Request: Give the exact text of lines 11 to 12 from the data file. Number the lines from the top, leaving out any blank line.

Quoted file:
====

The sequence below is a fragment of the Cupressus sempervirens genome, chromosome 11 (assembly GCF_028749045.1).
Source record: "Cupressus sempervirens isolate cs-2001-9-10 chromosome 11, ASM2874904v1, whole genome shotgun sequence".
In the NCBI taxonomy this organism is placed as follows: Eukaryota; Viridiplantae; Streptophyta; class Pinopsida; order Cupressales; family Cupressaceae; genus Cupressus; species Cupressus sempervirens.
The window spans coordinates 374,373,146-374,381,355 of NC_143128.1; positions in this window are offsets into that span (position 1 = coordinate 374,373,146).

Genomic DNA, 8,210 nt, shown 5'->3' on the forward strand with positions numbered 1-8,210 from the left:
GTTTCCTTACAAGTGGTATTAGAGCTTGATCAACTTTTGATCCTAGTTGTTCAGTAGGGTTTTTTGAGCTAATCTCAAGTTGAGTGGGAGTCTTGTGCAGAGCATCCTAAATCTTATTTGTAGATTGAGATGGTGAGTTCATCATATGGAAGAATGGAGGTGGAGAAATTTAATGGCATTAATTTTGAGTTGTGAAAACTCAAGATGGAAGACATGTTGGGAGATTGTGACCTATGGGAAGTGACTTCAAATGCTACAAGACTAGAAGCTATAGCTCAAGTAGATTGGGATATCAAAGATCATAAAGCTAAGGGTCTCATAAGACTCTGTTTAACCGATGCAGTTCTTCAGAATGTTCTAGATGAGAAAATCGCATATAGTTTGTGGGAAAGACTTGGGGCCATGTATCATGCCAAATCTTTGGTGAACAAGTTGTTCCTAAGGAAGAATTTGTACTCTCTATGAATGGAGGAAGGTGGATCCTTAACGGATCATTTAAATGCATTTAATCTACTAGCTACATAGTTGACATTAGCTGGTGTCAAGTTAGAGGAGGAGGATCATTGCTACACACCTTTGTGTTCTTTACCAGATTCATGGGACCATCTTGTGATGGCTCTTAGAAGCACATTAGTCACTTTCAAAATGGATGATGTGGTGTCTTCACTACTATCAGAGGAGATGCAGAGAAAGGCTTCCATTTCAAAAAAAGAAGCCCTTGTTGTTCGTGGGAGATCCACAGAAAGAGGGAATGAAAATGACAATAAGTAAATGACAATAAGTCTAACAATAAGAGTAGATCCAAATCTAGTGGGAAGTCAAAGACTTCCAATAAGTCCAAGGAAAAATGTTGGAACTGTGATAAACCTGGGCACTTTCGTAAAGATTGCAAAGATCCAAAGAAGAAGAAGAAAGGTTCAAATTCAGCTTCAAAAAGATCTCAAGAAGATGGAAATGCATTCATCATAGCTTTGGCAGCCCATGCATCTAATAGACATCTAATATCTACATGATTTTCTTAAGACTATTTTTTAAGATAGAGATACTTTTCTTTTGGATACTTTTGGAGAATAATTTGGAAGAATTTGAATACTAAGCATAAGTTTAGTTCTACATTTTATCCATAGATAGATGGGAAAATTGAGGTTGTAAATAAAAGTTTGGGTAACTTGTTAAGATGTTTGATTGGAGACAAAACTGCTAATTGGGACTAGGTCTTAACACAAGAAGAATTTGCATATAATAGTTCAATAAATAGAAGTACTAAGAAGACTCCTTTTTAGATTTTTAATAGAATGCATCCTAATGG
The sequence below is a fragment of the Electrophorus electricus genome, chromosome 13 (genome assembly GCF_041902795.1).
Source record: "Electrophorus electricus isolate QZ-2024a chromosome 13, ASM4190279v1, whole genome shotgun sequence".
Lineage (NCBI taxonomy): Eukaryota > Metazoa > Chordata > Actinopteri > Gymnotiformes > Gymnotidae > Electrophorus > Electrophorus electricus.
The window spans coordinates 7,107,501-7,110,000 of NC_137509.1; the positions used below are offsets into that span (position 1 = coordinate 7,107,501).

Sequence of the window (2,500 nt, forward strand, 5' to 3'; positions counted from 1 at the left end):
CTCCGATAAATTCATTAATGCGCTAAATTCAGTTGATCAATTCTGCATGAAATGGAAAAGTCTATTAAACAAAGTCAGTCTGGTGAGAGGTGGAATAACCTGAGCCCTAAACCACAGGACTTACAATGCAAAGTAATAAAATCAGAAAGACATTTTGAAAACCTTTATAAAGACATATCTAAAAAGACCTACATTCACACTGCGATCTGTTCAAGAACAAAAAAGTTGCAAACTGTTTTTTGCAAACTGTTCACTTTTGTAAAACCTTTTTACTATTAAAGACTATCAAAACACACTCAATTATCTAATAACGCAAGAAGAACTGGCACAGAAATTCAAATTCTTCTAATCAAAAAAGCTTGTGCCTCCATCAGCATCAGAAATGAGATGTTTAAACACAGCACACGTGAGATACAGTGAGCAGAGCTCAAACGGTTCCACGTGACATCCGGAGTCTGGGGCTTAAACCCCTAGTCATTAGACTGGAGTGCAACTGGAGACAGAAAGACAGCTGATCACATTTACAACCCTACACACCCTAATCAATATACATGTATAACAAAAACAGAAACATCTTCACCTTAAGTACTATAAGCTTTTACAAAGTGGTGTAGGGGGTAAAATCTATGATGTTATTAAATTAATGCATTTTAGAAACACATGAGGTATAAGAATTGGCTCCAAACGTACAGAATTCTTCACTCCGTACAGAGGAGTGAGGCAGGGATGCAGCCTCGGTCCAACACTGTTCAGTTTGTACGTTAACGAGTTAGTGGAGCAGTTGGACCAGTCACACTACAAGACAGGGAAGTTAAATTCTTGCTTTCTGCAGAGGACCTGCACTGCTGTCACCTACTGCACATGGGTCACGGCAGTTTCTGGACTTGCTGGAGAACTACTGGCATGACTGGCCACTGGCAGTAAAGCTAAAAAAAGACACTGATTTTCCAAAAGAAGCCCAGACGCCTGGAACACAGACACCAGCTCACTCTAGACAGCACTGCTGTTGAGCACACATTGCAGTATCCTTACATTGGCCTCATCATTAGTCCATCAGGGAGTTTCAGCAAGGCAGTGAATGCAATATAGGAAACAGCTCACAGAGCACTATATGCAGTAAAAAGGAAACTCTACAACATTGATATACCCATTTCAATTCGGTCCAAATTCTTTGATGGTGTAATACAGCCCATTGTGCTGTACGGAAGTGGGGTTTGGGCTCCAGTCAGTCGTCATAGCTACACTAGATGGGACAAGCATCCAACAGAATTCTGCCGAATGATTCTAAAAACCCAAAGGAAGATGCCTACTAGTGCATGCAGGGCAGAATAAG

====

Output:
Sequence of the window (2,500 nt, forward strand, 5' to 3'; positions counted from 1 at the left end):
CTCCGATAAATTCATTAATGCGCTAAATTCAGTTGATCAATTCTGCATGAAATGGAAAAGTCTATTAAACAAAGTCAGTCTGGTGAGAGGTGGAATAACCTGAGCCCTAAACCACAGGACTTACAATGCAAAGTAATAAAATCAGAAAGACATTTTGAAAACCTTTATAAAGACATATCTAAAAAGACCTACATTCACACTGCGATCTGTTCAAGAACAAAAAAGTTGCAAACTGTTTTTTGCAAACTGTTCACTTTTGTAAAACCTTTTTACTATTAAAGACTATCAAAACACACTCAATTATCTAATAACGCAAGAAGAACTGGCACAGAAATTCAAATTCTTCTAATCAAAAAAGCTTGTGCCTCCATCAGCATCAGAAATGAGATGTTTAAACACAGCACACGTGAGATACAGTGAGCAGAGCTCAAACGGTTCCACGTGACATCCGGAGTCTGGGGCTTAAACCCCTAGTCATTAGACTGGAGTGCAACTGGAGACAGAAAGACAGCTGATCACATTTACAACCCTACACACCCTAATCAATATACATGTATAACAAAAACAGAAACATCTTCACCTTAAGTACTATAAGCTTTTACAAAGTGGTGTAGGGGGTAAAATCTATGATGTTATTAAATTAATGCATTTTAGAAACACATGAGGTATAAGAATTGGCTCCAAACGTACAGAATTCTTCACTCCGTACAGAGGAGTGAGGCAGGGATGCAGCCTCGGTCCAACACTGTTCAGTTTGTACGTTAACGAGTTAGTGGAGCAGTTGGACCAGTCACACTACAAGACAGGGAAGTTAAATTCTTGCTTTCTGCAGAGGACCTGCACTGCTGTCACCTACTGCACATGGGTCACGGCAGTTTCTGGACTTGCTGGAGAACTACTGGCATGACTGGCCACTGGCAGTAAAGCTAAAAAAAGACACTGATTTTCCAAAAGAAGCCCAGACGCCTGGAACACAGACACCAGCTCACTCTAGACAGCACTGCTGTTGAGCACACATTGCAGTATCCTTACATTGGCCTCATCATTAGTCCATCAGGGAGTTTCAGCAAGGCAGTGAATGCAATATAGGAAACAGCTCACAGAGCACTATATGCAGTAAAAAGGAAACTCTACAACATTGATATACCCATTTCAATTCGGTCCAAATTCTTTGATGGTGTAATACAGCCCATTGTGCTGTACGGAAGTGGGGTTTGGGCTCCAGTCAGTCGTCATAGCTACACTAGATGGGACAAGCATCCAACAGAATTCTGCCGAATGATTCTAAAAACCCAAAGGAAGATGCCTACTAGTGCATGCAGGGCAGAATAAG